Women and Talmud Torah - Part 3: Contemporary Poskim
This series is sponsored anonymously in the merit of an aliyat neshama for Matisyahu ben Yisrael, Aharon ben Menachem Lev, and Eliana bat Yaakov
In Part 1 we saw many of the key foundations of this issue, including:
- the centrality of Torah learning to the existence and continuation of the world.
- the different mitzvot of learning and teaching Torah: (i) Ahavat Hashem; (ii) Yirat Shamayim; (iii) Veshinantam; (iv) Vehodatam; (v) Velimadtem.
In Part 2 we looked at the exemption of women from the mitzva of Velimadtem - talmudic and deep analysis - but the explicit permission for them to voluntarily learn these topics if they wish. However, all the Rishonim rule like R. Eliezer that there is a significant concern (and possibly prohibition) of teaching women Talmud since they do not have the educational background to understand it properly and are likely to derive incorrect and damaging halachic conclusions. Teaching Tanach to women is also seen as inappropriate, although less damaging than teaching Talmud.
- We also examined the conspicuous exception of Bruriah and the impact that her personal story may have on the halachic psak.
- We saw that the Rambam, while apparently prohibiting1 teaching Talmud to women, nevertheless acknowledges that women are intellectually capable of learning Talmud in depth.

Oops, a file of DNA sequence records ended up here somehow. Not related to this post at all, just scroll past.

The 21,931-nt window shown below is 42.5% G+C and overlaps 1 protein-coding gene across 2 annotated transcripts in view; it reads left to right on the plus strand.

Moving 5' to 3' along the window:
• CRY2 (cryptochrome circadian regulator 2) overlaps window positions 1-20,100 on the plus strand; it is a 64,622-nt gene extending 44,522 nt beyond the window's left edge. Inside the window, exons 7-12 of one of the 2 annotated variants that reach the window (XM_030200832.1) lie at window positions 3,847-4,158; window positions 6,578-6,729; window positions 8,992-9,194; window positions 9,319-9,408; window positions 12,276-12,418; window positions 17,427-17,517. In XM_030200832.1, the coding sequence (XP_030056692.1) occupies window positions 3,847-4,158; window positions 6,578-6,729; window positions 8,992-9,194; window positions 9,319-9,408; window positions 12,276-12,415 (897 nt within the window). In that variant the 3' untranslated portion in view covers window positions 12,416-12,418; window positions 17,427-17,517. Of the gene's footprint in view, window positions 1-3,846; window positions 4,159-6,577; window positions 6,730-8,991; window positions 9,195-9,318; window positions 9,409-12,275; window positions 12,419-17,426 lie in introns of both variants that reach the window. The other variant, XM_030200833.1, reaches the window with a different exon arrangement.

- Finally, we looked at the analysis of the Acharonim who, even before the 20th Century, sought to limit in a number of ways any prohibition on teaching women Torah. The Taz ruled that teaching basic understanding of Tanach is permitted. The Prisha ruled that where a woman shows that she is able to learn, the concerns at teaching her Talmud are no longer as relevant. The Chida raised the case of Bruriah and also questioned why the halacha should be like R. Eliezer, against the normal rules of psak. He also concluded that when a woman has shown herself able to learn in depth, there is no halachic concern in teaching her.
- In this final part we will be’H see how some of the poskim of the modern era have addressed the question of women learning Torah, particularly Torah Sheba'al Peh - Gemara etc.